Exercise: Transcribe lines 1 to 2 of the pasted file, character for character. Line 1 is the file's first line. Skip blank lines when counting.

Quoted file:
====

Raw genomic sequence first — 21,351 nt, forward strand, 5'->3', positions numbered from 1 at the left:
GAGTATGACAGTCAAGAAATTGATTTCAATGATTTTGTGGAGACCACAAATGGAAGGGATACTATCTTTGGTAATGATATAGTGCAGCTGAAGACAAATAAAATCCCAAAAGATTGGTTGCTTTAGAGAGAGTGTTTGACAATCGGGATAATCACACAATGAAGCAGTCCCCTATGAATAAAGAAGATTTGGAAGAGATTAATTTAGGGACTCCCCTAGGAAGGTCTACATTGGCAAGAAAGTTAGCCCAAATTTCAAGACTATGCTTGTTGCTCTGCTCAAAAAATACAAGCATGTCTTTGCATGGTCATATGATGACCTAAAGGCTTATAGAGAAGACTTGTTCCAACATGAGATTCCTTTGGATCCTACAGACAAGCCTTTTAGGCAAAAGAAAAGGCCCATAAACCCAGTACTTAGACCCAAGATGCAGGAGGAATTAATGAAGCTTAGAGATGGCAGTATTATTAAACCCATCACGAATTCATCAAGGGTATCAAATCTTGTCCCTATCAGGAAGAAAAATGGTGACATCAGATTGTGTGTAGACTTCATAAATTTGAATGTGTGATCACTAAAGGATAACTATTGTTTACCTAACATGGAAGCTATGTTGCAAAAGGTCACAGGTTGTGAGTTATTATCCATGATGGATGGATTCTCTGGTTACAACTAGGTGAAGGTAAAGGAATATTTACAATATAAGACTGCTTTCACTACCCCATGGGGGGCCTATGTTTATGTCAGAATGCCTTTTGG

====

Raw genomic sequence first — 21,351 nt, forward strand, 5'->3', positions numbered from 1 at the left:
GAGTATGACAGTCAAGAAATTGATTTCAATGATTTTGTGGAGACCACAAATGGAAGGGATACTATCTTTGGTAATGATATAGTGCAGCTGAAGACAAATAAAATCCCAAAAGATTGGTTGCTTTAGAGAGAGTGTTTGACAATCGGGATAATCACACAATGAAGCAGTCCCCTATGAATAAAGAAGATTTGGAAGAGATTAATTTAGGGACTCCCCTAGGAAGGTCTACATTGGCAAGAAAGTTAGCCCAAATTTCAAGACTATGCTTGTTGCTCTGCTCAAAAAATACAAGCATGTCTTTGCATGGTCATATGATGACCTAAAGGCTTATAGAGAAGACTTGTTCCAACATGAGATTCCTTTGGATCCTACAGACAAGCCTTTTAGGCAAAAGAAAAGGCCCATAAACCCAGTACTTAGACCCAAGATGCAGGAGGAATTAATGAAGCTTAGAGATGGCAGTATTATTAAACCCATCACGAATTCATCAAGGGTATCAAATCTTGTCCCTATCAGGAAGAAAAATGGTGACATCAGATTGTGTGTAGACTTCATAAATTTGAATGTGTGATCACTAAAGGATAACTATTGTTTACCTAACATGGAAGCTATGTTGCAAAAGGTCACAGGTTGTGAGTTATTATCCATGATGGATGGATTCTCTGGTTACAACTAGGTGAAGGTAAAGGAATATTTACAATATAAGACTGCTTTCACTACCCCATGGGGGGCCTATGTTTATGTCAGAATGCCTTTTGG